Education

House passes bill that would reverse procedures for how sex ed is taught in Idaho schools

Talk to your doctor about your sexual health

Talking about sex may not be a regular part of your doctor-patient relationship, but it should be. This can be especially true for adolescents and young adults who are disproportionately impacted by sexually transmitted diseases (STDs). Nearly hal
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Talking about sex may not be a regular part of your doctor-patient relationship, but it should be. This can be especially true for adolescents and young adults who are disproportionately impacted by sexually transmitted diseases (STDs). Nearly hal

Originally posted on IdahoEdNews.org on March 6, 2019.

After an hourlong debate, the House voted along party lines Wednesday to pass a bill requiring parents to opt their children into any sex education courses offered in Idaho school.

Pushed by Rep. Barbara Ehardt, R-Idaho Falls, House Bill 120 would reverse the procedures for how sex education is taught in Idaho. Currently, Idaho law allows parents to opt their children out of sex education. Under Ehardt’s bill, students could not take sex education unless their parents specifically filled out paperwork to opt them in.

“HB 120 is about parental involvement in our children’s sexual content,” Ehardt said. “This bill is about consent, not about content.”

In committee and on the House floor, Ehardt and other supporters said that sex education courses stray from a strict, abstinence-only teachings and do not align with Idaho values. During her floor debate, Ehardt said sex ed courses normalize sexual behavior and include instructions for use of condoms.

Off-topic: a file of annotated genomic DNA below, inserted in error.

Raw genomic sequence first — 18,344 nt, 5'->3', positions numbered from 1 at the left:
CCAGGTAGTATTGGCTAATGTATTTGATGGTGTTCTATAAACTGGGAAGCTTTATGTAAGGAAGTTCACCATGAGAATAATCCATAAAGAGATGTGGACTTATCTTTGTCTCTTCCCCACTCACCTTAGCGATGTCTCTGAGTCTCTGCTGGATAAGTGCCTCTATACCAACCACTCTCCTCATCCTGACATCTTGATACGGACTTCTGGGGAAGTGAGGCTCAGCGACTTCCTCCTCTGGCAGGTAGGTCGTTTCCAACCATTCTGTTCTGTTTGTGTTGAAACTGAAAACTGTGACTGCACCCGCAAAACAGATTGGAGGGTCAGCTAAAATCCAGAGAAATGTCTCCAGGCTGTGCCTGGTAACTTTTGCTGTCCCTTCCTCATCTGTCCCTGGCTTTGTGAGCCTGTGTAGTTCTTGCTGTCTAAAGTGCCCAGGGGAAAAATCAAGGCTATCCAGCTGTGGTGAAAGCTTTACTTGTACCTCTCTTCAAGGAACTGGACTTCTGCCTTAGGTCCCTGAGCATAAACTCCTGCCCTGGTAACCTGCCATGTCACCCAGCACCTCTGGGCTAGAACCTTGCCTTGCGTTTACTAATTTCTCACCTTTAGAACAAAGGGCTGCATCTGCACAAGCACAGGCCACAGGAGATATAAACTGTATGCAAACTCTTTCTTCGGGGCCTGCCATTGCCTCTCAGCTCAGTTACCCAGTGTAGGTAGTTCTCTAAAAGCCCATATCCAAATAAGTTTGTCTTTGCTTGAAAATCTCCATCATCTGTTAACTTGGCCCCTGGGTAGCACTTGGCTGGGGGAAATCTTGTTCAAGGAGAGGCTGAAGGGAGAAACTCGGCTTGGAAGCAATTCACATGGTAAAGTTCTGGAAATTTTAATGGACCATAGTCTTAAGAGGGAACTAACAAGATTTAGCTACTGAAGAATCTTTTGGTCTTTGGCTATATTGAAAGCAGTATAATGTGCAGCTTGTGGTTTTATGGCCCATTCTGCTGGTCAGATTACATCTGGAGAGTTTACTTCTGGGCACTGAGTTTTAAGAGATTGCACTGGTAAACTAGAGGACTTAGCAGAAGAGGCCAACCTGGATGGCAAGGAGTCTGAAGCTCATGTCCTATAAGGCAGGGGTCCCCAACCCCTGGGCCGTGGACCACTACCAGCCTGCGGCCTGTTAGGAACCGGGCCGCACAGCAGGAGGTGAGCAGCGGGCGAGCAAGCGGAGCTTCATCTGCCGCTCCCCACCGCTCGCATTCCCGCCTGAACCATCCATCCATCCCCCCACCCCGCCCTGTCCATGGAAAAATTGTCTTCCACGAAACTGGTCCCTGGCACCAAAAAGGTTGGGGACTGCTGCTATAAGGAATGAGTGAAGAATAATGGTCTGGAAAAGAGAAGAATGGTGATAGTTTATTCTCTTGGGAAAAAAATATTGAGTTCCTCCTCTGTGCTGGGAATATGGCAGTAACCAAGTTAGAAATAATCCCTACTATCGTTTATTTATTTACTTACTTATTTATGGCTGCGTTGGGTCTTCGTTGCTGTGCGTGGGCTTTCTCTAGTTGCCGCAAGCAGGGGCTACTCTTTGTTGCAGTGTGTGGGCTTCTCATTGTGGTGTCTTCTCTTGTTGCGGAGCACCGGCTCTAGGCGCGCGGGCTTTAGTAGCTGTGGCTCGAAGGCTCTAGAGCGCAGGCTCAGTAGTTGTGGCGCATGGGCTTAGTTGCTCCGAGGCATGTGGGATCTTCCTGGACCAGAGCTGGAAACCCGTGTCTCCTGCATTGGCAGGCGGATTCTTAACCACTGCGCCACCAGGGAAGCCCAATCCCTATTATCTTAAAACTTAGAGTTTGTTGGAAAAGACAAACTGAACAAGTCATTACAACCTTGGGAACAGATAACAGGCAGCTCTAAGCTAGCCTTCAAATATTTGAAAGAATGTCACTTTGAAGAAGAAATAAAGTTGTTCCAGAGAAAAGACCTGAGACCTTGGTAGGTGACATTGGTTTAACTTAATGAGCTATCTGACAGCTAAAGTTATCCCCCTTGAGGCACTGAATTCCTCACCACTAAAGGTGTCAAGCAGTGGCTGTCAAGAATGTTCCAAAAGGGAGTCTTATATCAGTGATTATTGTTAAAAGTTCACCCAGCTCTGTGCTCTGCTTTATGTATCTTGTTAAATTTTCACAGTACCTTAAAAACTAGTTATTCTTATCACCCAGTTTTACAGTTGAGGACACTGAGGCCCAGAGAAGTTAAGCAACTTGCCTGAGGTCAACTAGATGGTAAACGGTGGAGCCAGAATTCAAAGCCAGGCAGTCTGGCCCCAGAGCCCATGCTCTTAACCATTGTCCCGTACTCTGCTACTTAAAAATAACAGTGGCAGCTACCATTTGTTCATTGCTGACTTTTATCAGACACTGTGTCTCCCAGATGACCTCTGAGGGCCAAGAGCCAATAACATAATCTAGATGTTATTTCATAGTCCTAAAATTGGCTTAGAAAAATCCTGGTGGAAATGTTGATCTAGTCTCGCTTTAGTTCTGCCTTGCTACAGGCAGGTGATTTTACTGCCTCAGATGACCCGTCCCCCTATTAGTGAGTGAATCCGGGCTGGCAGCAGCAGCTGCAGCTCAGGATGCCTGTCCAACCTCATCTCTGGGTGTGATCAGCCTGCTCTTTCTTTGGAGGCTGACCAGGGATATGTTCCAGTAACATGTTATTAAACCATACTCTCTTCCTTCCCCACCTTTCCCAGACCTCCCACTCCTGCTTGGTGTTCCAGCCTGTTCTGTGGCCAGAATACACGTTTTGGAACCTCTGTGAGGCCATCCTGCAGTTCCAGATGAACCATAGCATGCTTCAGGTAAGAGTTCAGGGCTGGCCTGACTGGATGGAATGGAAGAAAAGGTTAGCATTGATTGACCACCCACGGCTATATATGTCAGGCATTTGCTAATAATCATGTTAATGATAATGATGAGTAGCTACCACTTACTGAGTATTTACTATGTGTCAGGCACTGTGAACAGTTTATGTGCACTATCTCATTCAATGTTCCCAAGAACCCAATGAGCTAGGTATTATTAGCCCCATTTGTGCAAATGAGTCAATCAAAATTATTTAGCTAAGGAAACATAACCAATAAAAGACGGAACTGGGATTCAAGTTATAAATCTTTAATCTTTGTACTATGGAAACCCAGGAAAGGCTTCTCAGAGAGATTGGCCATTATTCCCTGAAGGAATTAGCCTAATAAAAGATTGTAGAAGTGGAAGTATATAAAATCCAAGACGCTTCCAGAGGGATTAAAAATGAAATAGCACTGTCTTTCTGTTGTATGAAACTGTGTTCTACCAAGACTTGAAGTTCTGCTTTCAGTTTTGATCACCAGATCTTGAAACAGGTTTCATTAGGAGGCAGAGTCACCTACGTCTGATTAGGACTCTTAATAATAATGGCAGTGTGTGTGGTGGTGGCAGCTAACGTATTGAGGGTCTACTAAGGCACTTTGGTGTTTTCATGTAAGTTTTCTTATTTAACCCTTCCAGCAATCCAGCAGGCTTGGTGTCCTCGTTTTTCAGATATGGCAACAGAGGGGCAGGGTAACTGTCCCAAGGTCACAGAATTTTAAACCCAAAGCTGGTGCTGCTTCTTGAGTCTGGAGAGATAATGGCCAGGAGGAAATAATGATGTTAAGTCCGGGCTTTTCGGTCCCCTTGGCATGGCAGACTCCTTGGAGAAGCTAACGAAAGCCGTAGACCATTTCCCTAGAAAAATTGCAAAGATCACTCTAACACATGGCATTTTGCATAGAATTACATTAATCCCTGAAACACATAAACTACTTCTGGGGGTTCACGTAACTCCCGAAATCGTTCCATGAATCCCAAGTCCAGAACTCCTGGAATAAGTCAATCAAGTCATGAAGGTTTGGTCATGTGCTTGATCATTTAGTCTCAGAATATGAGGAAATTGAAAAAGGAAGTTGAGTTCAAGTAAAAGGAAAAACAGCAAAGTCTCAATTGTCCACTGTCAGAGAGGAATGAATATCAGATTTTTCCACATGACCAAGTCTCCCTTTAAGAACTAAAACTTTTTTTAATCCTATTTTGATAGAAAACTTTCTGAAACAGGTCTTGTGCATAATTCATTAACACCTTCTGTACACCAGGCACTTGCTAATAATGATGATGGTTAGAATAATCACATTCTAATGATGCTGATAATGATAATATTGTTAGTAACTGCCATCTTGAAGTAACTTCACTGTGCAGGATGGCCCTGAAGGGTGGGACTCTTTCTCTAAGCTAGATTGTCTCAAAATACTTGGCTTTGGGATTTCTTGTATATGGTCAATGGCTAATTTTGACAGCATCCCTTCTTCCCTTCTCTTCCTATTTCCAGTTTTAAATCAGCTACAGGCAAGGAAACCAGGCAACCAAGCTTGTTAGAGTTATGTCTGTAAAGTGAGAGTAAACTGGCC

However, opponents argued that requiring an opt-in program would create an bureaucratic and administrative hurdle that could result in far fewer students having access to information about sex education, their bodies and their reproductive systems. Opponents also argued that passing such as bill could endanger children that are abused by their parents — since abusive parents would seek to block access to information about sexual abuse, consent and the reproductive system.

“It is possible when kids are being abused, because of a lack of knowledge or information, they might not be able to identify what is happening to them,” said Rep. Melissa Wintrow, D-Boise.

During a Feb. 26 committee hearing, 18 of the 21 people who testified on the bill — including a number of high school students — all opposed its passage.

In the end, all 56 House Republicans voted in favor of the bill on Wednesday while all 14 Democrats opposed it.

HB 120 next heads to the Senate for consideration. Its first stop will likely be in the Senate Education Committee.

Warrantless arrests

A divided House passed a bill to allow police officers to arrest, without a warrant, a suspect in a threat against a school.

House Bill 209 stems from a March 2018 incident, involving an online threat against two Moscow schools. Absentee rates surged the day of the threats, and neighbors volunteered to provide armed protection at the schools. But a new state law governing online school threats would not allow officers to make an arrest. (More about the incident from the Moscow Daily News.)

“We should give them the full range of tools … to do their jobs,” said Rep. Bill Goesling, R-Moscow, the bill’s sponsor.

Rep. Bryan Zollinger, R-Idaho Falls, lauded the bill’s intent but criticized its wording. By allowing warrantless arrests in a home, he said, the bill violated constitutional protections.

The bill passed, 47-22, and heads to the Senate.

(More Statehouse news: Immunization opt-in bill, guns-in-schools bill dead for session. Kevin Richert’s blog.)

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